The Nimitz class aircraft carrier is the ultimate symbol of the United States superpower status. A true behemoth, this is an unsurpassed weapons platform that overshadows all of its nearest rivals. A history of the world's largest aircraft carriers, with runways over 300 meters long, this book looks at the development and deployment of the nuclear-powered Nimitz class aircraft carriers from 1975 when the USS Nimitz, the lead ship of the class, was commissioned, to the present day. All of the class are still operational and the tenth and last of the class, the USS George H. W. Bush, was commissioned in 2009. Here, Brad Elward provides a detailed overview of their design and development, highlighting their unique features, from jet blast deflectors to cutting edge radar systems, and a history of the Nimitz class in service, from deployment in the Gulf during Operation Desert Storm, through to the enforcement of the no fly zone over Bosnia.
In 1938, the United States abandoned the constraints imposed by the Washington Teaty and began work on a new class of super-battleships. This book covers the design, construction, and employment of the four Iowa-class battleships, the largest in the American fleet. During World War II, they served as guards for the aircraft carriers and their bombardments provided cover for the numerous landings in the Pacific. At the war's end, the Japanese signed their surrender on the decks of an Iowa-class battleship, the USS Missouri. After World War II, the ships continued to serve, providing support during Korea, Vietnam, and even the first Gulf War. This book tells the full story of the greatest of the American battleships.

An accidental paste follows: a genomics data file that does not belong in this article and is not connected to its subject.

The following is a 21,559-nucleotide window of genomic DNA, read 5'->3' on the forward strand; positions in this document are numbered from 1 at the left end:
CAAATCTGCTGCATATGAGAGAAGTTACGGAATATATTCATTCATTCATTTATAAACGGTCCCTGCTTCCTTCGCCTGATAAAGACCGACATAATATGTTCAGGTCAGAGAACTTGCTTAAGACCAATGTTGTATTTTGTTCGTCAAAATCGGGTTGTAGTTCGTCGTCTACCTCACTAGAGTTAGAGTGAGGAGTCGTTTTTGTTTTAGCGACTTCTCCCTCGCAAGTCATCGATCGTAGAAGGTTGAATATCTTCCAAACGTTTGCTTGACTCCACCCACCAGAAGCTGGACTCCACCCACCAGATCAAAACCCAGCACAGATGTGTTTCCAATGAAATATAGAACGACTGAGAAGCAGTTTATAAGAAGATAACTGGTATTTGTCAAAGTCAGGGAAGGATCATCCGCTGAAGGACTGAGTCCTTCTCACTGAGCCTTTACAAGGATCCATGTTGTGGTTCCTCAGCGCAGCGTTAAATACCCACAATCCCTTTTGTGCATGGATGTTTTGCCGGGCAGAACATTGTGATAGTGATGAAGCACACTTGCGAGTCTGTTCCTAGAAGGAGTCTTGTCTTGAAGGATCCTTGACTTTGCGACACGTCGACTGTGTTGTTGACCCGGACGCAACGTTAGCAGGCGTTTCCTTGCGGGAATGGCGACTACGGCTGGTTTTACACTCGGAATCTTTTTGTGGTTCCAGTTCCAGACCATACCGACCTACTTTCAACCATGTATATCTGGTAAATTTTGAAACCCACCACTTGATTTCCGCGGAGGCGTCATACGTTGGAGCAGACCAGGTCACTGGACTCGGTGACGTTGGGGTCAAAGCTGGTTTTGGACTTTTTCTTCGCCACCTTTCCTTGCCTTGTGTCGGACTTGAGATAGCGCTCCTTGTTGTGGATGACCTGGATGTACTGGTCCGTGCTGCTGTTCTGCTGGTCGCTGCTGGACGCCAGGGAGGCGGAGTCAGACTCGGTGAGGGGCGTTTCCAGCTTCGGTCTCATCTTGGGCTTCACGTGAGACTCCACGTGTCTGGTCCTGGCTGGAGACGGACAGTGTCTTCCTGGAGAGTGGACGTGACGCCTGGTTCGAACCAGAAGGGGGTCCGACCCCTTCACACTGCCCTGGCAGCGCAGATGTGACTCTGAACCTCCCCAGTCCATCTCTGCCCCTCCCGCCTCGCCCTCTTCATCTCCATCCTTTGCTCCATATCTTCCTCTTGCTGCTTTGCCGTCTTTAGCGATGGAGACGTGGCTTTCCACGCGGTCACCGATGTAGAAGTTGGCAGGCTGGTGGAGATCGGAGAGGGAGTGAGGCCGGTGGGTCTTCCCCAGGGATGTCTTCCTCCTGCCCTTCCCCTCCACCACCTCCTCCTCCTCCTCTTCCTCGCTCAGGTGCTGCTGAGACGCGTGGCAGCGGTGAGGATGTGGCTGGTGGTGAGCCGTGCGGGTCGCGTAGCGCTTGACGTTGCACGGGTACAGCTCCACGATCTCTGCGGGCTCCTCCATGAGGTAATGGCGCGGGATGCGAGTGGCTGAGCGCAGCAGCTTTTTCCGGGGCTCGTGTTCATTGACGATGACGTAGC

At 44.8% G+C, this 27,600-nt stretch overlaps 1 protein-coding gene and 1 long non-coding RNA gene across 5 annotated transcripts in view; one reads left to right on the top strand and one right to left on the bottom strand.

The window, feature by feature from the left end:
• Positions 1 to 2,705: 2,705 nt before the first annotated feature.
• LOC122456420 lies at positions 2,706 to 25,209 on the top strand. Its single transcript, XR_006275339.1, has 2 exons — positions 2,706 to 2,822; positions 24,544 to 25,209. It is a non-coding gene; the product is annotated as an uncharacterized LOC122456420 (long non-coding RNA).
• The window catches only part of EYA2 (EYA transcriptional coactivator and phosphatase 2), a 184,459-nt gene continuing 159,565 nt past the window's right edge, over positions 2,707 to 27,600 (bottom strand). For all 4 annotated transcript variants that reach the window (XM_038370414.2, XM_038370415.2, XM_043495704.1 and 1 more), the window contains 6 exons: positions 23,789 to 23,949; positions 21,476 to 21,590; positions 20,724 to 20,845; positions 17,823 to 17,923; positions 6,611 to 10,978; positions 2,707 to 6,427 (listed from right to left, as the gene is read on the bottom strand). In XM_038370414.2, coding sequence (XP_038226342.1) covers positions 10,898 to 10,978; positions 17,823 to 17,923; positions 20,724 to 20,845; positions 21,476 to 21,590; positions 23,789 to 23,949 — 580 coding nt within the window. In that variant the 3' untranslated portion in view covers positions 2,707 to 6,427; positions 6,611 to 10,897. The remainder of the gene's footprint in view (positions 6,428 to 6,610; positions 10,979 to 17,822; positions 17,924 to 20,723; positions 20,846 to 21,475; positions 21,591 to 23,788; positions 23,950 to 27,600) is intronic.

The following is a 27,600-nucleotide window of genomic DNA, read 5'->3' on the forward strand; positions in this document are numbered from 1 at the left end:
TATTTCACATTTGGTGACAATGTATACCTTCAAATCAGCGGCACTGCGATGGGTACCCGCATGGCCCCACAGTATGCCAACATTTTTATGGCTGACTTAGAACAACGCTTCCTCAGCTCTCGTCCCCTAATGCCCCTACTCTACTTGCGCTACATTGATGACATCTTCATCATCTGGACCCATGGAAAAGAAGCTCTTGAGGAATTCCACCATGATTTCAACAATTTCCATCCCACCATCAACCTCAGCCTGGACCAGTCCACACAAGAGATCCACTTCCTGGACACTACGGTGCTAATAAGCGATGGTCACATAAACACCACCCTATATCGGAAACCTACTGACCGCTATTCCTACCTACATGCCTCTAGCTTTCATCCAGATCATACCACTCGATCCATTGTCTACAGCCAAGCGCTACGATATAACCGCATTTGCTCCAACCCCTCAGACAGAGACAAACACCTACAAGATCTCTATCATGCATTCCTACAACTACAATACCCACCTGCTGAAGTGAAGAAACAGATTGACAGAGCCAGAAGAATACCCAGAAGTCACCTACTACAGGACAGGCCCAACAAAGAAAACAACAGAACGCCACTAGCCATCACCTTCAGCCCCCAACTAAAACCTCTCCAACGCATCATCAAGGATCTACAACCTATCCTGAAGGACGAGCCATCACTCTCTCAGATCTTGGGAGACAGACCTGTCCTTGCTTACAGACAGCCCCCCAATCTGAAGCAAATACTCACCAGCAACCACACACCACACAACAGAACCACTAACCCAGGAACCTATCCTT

At 2 a.m. on the morning of the 3rd of June 1940, General Harold Alexander searched along the quayside, holding onto his megaphone and called 'Is anyone there? Is anyone there?' before turning his boat back towards England. Tradition tells us that the dramatic events of the evacuation of Dunkirk, in which 300,000 BEF servicemen escaped the Nazis, was a victory gained from the jaws of defeat. For the first time, rather than telling the tale of the 300,000 who escaped, Sean Longden reveals the story of the 40,000 men sacrificed in the rearguard battles. On the beaches and sand dunes, besides the roads and amidst the ruins lay the corpses of hundreds who had not reached the boats. Elsewhere, hospitals full of the sick and wounded who had been left behind to receive treatment from the enemy's doctors. And further afield - still fighting hard alongside their French allies - was the entire 51st Highland Division, whose war had not finished as the last boats slipped away. Also scattered across the countryside were hundreds of lost and lonely soldiers.These 'evaders' had also missed the boats and were now desperately trying to make their own way home, either by walking across France or rowing across the channel. The majority, however, were now prisoners of war who were forced to walk on the death marches all the way to the camps in Germany and Poland, where they were forgotten until 1945.